The Chinese press gave it maximum coverage and the Penang-based Kwong Wah Yit Poh devoted a full page to the event with the dramatic headline: “Bridge between Penang government and people gone”.
Another news headline read: “Chang Wei Lu – Penang government suppresses Chinese associations”.
Dr Chang became quite famous after the “50 Love Lane” issue erupted. But he is certainly the man to watch following the 100-table dinner and especially after the speech he made.
The Chinese thinking class can see that he is not the run-of-the-mill community leader that they are used to. Dr Chang takes his position as the PCCA president very seriously, and he has been able to stand up to the powers-that-be or, as the Penangites would put it, “hu hood”, meaning that he has “b—s”.
Some saw his speech as a testimony that he will not give up on the issue, others thought it also sounded like a declaration of war on the state government.
He explained the controversy, he singled out Tanjung MP Ng Wei Aik who has been at the forefront of attacks against him and, for the second time in a public speech, he acknowledged the leadership of the former government.
He praised the late Tun Dr Lim Chong Eu as a Chief Minister who worked well with the Chinese associations and credited him for his role in building the Penang Chinese Town Hall. During a speech at a heritage function last month, he had praised Tan Sri Dr Koh Tsu Koon for his administration’s role in securing the heritage city status for George Town.
Everyone could see where he was coming from, and there was loud applause when he said: “Can you imagine if Tun Lim Chong Eu had asked the Chinese community to show proof that they were the beneficiary before they could build the Chinese Town Hall?”
Dr Chang, who is also the chairman of the Teoh Kongsi, recalled that during the general election, he and his committee had worn red T-shirts in support of DAP and marched as a delegation to a DAP ceramah.
He closed his speech on a rather political note: “Our association is above politics but we welcome any political party, whether government or opposition to stand with us to recover the property. I am not trying to pressure the government but this issue can be settled if the authorities are sincere and reasonable.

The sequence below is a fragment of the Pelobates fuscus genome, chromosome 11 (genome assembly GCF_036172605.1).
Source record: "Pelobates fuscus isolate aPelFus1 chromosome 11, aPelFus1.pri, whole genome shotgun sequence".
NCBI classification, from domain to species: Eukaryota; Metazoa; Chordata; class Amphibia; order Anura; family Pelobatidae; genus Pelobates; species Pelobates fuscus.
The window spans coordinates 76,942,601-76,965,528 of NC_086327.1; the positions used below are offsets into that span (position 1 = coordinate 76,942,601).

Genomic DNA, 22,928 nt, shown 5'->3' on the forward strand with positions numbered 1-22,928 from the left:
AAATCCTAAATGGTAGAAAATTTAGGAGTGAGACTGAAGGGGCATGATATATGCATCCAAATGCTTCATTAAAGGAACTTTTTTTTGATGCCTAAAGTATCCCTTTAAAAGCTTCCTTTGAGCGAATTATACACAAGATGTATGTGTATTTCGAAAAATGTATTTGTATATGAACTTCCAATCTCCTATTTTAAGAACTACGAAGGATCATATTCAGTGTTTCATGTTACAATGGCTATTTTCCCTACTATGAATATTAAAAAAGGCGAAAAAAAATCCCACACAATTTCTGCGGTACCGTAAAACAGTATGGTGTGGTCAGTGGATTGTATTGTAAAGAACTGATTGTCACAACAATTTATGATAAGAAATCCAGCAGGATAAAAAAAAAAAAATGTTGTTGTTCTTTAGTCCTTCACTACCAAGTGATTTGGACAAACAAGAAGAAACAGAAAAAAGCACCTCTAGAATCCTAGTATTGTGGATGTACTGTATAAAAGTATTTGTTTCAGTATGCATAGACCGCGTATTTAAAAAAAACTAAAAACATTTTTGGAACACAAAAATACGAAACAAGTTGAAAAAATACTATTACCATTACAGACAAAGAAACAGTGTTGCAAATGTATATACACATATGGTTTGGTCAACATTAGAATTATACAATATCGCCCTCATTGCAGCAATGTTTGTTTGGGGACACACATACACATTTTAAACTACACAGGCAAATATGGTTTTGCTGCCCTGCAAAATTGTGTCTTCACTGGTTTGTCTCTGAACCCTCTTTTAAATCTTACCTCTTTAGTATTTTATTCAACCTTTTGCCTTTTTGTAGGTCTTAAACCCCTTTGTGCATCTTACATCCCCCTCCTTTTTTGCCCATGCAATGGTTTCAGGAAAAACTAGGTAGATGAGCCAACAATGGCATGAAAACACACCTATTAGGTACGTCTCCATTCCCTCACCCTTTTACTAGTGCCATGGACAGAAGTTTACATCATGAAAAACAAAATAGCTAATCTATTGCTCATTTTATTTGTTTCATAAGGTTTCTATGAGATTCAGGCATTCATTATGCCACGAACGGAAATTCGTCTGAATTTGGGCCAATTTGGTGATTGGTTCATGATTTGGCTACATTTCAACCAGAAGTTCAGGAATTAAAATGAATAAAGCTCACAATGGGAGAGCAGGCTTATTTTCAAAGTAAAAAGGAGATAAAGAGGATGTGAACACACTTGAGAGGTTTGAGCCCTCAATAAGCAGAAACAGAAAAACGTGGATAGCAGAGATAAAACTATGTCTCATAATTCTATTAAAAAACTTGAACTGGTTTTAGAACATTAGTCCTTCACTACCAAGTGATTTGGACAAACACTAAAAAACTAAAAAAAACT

“If the only Chinese Chief Minister in this country cannot accept the people’s opinion and help the Chinese guilds and associations, we are worried for the future of the Chinese. As Chinese, we should think carefully, if we make the wrong decision, it can affect the future of our children. For their sake, we should make the right decision.”
Dr Chang stepped off the stage to a standing ovation as the Hawaii Five-O theme music blasted through the hall. With that, the standoff between PCCA and the state government reached a point of no return.
“He is quite daring, he said things that others did not dare to say. He has set the stage for the issue to go on,” said the above Penang lawyer.
Dr Chang has also become some sort of rallying point for the Penang opposition. Businessman Patrick Ooi, who recently became chairman of a mosquito party known as Penang Front Party, has launched a signature campaign in support of the issue.
“He is on a mission to protect the history and tradition of the Chinese in Penang. We were watching from the sidelines but when it escalated, we could not keep quiet.” said Barisan Nasional state chairman Teng Chang Yeow.
Dr Chang has since called for a public tender on the property. He said PCCA will raise the funds to bid for it.
But the layman reaction out there is quite mixed.
“If you go to the teahouse, there are people who support. There are also people who disagree with him using the clans as a stage to challenge the state. They are worried the community will lose out in an open confrontation. There are also people who do not quite understand the fuss over this old, empty building,” said the Penang lawyer.
The “50, Love Lane” issue is reminiscent of some of the election issues that had derailed the careers of former Penang Chief Ministers. But Lim is still quite unshakeable because the DAP brand is still very strong among the Chinese.
It is near impossible to take on the powers-that-be and win. At the same time, it does not make sense for someone with so much power to quarrel with someone with no power because you may win the battle but not the war.
Source: The Star